For years, I’ve served as a volunteer patient greeter outside of women’s health clinics, first in Falls Church, Virginia, and now in Portland, Maine. At both clinics there is only one day each week when a doctor who performs abortions is present, and on those days a throng of protesters gathers outside, holding gruesome signs and shouting at women and their partners as they enter the clinic. Many of these women are only stopping in to pick up that month’s supply of birth control pills or get their annual Pap test. Others, of course, are there to terminate their pregnancies.
I have seen patients break down in tears and turn back at the corner because they were too intimidated by the noisy protesters to proceed through the gauntlet to reach the door. Of course, that’s what volunteer greeters are there for. We shield patients from the cameras trained on them (the protesters take footage that later appears on their Facebook pages), calmly speak words of encouragement, and walk with them through the chaos so that they can enter the clinic as comfortably as possible.
That this circus exists each week is a shock to many pedestrians, who often stop to ask us greeters questions. It is difficult for many people to understand why anyone would have such strong convictions about what a stranger should do with her own body. Heck, it’s difficult for me to understand, even after all these years observing the troubling evidence.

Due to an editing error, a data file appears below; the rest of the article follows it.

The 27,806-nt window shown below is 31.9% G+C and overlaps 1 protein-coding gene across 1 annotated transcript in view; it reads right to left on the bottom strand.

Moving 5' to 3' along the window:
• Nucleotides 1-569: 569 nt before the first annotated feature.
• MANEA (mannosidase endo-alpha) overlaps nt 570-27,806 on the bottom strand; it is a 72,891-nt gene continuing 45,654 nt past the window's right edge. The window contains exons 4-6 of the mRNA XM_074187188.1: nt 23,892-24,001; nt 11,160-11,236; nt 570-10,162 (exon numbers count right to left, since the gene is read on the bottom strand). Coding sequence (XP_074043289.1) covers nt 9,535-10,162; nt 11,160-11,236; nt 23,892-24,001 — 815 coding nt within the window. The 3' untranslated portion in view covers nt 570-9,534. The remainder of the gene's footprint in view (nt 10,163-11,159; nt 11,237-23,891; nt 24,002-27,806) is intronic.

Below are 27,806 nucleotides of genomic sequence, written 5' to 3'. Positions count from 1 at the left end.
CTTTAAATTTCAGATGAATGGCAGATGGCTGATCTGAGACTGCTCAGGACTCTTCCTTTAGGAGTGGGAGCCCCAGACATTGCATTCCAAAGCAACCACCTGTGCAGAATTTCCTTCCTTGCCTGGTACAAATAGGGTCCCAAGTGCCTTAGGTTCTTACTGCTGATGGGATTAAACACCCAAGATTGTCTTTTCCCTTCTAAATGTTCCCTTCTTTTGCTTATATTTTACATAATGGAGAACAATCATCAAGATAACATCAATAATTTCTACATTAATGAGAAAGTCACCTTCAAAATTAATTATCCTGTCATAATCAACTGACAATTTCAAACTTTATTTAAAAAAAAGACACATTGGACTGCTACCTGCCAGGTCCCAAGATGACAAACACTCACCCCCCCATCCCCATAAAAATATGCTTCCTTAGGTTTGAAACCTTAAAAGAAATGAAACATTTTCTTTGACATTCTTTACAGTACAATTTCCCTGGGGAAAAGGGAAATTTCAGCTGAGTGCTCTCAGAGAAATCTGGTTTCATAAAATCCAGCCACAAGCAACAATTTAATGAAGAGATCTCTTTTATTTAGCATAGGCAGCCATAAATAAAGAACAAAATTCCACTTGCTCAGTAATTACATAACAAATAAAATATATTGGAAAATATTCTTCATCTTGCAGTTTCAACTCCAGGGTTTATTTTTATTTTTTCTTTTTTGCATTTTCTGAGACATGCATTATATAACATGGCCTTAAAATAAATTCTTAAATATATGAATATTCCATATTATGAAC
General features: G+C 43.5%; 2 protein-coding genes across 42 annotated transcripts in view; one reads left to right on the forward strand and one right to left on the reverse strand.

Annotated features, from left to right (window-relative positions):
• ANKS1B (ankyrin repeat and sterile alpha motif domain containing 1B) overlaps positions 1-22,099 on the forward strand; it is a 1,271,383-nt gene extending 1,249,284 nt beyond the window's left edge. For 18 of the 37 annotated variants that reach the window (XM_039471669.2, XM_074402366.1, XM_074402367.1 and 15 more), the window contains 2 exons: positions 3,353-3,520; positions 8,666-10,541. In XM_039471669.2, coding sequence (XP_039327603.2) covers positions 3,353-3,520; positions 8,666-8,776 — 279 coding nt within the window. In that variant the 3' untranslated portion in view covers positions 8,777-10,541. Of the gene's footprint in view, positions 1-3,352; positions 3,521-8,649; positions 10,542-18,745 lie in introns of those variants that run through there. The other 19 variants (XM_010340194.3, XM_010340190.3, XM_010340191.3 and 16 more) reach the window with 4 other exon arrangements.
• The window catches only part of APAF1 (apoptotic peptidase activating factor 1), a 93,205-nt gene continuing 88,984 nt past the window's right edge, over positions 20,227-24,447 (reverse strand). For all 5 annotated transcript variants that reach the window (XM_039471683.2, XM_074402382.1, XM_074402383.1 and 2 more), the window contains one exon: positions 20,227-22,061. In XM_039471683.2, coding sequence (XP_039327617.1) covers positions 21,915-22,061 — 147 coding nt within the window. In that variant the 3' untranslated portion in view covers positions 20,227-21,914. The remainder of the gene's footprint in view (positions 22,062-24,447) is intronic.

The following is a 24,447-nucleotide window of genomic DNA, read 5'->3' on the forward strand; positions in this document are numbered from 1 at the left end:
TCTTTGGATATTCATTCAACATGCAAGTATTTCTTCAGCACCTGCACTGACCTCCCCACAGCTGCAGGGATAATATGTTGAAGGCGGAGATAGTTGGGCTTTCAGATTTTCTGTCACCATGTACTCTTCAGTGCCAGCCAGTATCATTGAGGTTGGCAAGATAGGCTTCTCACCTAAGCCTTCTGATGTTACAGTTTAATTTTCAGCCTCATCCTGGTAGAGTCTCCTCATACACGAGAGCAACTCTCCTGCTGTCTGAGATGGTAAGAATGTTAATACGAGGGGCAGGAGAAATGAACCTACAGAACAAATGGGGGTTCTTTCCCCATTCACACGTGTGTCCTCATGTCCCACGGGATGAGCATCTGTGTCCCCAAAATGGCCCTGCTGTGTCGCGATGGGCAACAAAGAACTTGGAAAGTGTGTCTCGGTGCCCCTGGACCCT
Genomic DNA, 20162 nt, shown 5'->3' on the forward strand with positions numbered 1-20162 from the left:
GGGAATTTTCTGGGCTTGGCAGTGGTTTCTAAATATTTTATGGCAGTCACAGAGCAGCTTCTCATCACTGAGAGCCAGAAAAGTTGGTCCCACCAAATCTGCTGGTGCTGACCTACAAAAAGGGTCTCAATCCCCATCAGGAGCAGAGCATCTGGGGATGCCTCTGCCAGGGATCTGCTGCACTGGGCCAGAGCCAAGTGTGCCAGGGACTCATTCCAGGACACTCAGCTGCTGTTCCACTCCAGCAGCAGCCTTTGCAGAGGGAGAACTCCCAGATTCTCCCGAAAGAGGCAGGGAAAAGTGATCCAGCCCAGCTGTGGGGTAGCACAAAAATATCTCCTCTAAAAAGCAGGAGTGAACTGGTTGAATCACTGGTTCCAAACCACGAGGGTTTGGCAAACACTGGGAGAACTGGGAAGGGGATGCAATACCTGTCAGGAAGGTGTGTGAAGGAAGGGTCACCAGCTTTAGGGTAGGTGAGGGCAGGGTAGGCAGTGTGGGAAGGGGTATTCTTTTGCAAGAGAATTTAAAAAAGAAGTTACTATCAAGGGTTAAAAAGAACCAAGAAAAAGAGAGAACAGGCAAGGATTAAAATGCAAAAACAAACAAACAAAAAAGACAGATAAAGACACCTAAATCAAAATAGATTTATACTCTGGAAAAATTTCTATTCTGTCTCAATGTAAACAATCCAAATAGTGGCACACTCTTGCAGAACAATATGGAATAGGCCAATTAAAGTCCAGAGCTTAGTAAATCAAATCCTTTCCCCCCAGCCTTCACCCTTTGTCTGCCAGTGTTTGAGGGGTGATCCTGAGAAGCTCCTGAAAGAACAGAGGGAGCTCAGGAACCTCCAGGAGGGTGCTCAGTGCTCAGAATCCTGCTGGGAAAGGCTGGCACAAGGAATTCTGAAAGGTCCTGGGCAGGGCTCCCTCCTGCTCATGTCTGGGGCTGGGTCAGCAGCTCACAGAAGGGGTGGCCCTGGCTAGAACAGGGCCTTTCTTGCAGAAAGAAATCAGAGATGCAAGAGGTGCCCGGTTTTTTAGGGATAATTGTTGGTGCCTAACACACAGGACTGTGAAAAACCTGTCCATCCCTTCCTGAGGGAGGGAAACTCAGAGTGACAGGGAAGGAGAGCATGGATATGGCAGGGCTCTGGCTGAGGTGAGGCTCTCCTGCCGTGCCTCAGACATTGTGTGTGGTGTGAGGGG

While abortion in the United States is a hotly contested issue in politics, it is supported by a majority of voters and is constitutionally protected at the federal level (at least for now). The same cannot be said for many countries in the developing world, where the majority of abortions performed are illegal or self-induced, and therefore very unsafe.
Adding to the difficulty of receiving safe abortion care in the developing world is the fact that since 1973, U.S. foreign aid has been banned from funding “abortion as a method of family planning, ” even in countries where abortion is legal. The law as it’s written is harmful enough, but its strict interpretation as an outright ban is even worse. The law does not ban abortion in cases of rape, incest, or threat to the woman’s health, but has been interpreted for over 40 years as though it does.
Fortunately, this terrible law, introduced by a terribly misogynistic man, Sen. Jesse Helms, can be fixed without the help of Congress—the president (this one or the next) can simply clarify what the law already says. Armed with this fact, Population Connection and its sister organization, Population Connection Action Fund, have begun a campaign to reinterpret and eventually repeal the Helms amendment. We have been collecting signatures and sending petitions to President Obama for over a year already, and, with the help of a media and campaign consultant, will be ramping up our activity in the coming months.
The stories you’ll find inside this issue of Population Connection magazine will illuminate just how harmful the Helms amendment has been for women around the world, and how clarifying its intent will help women everywhere.